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The role of root architecture in foraging behavior of entomopathogenic nematodes
- Demarta, Lanila, Hibbard, Bruce E., Bohn, Martin O., Hiltpold, Ivan
- Journal of invertebrate pathology 2014 v.122 pp. 32
- Heterorhabditis megidis, baits, biological control, corn, entomopathogenic nematodes, foraging, host seeking, hosts, insect control, insects, parasites, plant architecture, plant-insect relations, rhizosphere, roots, sand, soil, volatile compounds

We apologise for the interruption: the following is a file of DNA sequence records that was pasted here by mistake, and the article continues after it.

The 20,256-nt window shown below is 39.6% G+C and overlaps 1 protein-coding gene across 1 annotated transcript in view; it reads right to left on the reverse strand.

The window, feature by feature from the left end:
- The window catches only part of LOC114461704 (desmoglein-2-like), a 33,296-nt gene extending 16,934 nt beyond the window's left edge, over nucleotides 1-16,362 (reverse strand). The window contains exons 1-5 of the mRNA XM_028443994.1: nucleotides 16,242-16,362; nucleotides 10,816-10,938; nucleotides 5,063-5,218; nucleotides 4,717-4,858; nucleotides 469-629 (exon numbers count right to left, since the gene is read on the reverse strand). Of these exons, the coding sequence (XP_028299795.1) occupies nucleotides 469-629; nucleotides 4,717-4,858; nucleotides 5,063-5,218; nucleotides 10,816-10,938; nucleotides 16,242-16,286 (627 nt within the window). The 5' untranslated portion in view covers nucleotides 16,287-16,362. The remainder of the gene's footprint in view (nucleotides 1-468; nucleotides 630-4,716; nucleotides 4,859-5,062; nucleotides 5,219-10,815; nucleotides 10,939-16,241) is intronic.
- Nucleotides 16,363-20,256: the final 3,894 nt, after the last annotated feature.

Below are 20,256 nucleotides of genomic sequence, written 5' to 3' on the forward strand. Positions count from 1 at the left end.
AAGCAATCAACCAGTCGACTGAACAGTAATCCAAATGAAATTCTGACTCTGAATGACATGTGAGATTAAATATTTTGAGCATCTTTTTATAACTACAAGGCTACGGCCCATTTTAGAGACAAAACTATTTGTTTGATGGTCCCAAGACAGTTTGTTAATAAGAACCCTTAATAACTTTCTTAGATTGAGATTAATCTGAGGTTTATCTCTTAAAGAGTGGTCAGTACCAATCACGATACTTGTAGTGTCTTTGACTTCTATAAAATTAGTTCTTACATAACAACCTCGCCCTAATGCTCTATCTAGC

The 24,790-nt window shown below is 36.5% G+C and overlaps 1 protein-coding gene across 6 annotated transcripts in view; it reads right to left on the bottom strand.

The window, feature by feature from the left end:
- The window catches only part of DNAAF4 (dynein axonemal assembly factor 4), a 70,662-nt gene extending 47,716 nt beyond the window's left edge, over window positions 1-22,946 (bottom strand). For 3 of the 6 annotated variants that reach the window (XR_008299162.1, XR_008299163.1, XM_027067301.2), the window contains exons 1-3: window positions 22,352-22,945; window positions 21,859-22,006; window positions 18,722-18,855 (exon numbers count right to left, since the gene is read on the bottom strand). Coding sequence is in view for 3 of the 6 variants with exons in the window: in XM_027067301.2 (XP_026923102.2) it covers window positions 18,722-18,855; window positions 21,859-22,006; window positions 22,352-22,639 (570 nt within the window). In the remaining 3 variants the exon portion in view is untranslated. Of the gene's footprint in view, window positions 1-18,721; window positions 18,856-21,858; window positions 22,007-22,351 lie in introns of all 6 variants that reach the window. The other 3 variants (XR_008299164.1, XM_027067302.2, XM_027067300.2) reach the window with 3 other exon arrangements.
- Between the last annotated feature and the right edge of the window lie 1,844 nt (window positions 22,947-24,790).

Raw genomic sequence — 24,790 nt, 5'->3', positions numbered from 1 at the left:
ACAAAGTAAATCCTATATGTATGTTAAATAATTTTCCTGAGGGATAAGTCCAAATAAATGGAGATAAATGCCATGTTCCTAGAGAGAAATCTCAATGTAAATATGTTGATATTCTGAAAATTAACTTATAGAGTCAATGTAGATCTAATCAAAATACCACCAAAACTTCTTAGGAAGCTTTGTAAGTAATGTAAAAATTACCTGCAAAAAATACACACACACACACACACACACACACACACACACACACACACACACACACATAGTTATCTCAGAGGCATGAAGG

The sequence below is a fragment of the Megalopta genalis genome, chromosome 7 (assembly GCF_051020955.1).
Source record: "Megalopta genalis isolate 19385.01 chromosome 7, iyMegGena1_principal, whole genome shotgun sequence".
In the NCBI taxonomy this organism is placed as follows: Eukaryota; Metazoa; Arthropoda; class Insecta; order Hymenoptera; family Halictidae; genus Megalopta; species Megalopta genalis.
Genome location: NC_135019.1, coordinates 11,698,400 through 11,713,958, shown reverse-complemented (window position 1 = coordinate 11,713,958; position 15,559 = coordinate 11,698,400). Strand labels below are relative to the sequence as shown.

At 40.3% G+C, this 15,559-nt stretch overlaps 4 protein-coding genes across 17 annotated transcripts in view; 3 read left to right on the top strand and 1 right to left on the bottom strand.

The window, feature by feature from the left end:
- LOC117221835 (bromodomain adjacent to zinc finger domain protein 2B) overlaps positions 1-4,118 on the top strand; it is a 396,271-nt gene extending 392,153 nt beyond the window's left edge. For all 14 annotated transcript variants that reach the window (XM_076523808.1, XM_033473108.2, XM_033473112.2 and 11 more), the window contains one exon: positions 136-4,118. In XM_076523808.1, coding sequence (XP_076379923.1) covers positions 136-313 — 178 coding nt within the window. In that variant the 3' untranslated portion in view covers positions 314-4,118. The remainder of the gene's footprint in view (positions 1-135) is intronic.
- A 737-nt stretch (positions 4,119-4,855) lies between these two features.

- As obligate parasites, entomopathogenic nematodes (EPN) rely on insect hosts to complete their development. In insect pest management, EPN infectiousness has varied a lot. A better understanding of their host-finding behavior in the rhizosphere is therefore crucial to enhance EPN potential in biological control. As previously demonstrated, roots can be used as a pathway to insect hosts by EPN, but this interaction and its impact on EPN foraging remain poorly documented. Three artificial model-roots with different degrees of complexity and connectivity were designed to investigate the impact of root architecture on foraging behavior of the EPN Heterorhabditis megidis. Insect baits were placed at the bottom of each model-root that was subsequently buried in moist sand. After injection of the EPN, the number of EPN-infected baits as well as the number of mature nematodes inside each individual carcass was recorded. The influence of insect-induced root volatiles was also evaluated by spiking the baits with a synthetic version of a natural insect-induced root cue. The ecological relevance of the results was tested in soil with two maize genotypes each exhibiting broadly different root architectures. H. megidi performed better in presence of model-roots. Foraging performances of H. megidis declined with the increasing model-root complexity. Adding the synthetic root volatile dramatically changed this pattern and favored the EPN on the most complex model-roots. H. megidis also moved in the vicinity of maize roots to find the insect baits in soil, and natural root architecture also tended to shape H. megidis foraging behavior. This study adds to the scarce body of literature characterizing physical and chemical interactions between EPN and roots. The present data illustrate that root architecture not only modifies plant quality but also shapes upper trophic levels’ ecology.